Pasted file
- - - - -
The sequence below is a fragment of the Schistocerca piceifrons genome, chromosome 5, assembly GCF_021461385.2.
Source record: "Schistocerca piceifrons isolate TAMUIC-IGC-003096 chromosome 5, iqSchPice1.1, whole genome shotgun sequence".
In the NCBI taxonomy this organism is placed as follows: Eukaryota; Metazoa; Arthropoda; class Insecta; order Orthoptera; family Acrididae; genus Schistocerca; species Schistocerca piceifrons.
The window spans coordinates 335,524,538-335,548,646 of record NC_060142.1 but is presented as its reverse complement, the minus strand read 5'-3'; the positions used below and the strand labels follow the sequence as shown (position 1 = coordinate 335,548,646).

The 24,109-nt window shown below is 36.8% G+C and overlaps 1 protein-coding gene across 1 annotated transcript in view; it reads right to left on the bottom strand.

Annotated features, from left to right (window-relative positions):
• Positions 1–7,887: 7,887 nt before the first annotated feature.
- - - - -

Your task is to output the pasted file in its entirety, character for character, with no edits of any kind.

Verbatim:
The sequence below is a fragment of the Schistocerca piceifrons genome, chromosome 5, assembly GCF_021461385.2.
Source record: "Schistocerca piceifrons isolate TAMUIC-IGC-003096 chromosome 5, iqSchPice1.1, whole genome shotgun sequence".
In the NCBI taxonomy this organism is placed as follows: Eukaryota; Metazoa; Arthropoda; class Insecta; order Orthoptera; family Acrididae; genus Schistocerca; species Schistocerca piceifrons.
The window spans coordinates 335,524,538-335,548,646 of record NC_060142.1 but is presented as its reverse complement, the minus strand read 5'-3'; the positions used below and the strand labels follow the sequence as shown (position 1 = coordinate 335,548,646).

The 24,109-nt window shown below is 36.8% G+C and overlaps 1 protein-coding gene across 1 annotated transcript in view; it reads right to left on the bottom strand.

Annotated features, from left to right (window-relative positions):
• Positions 1–7,887: 7,887 nt before the first annotated feature.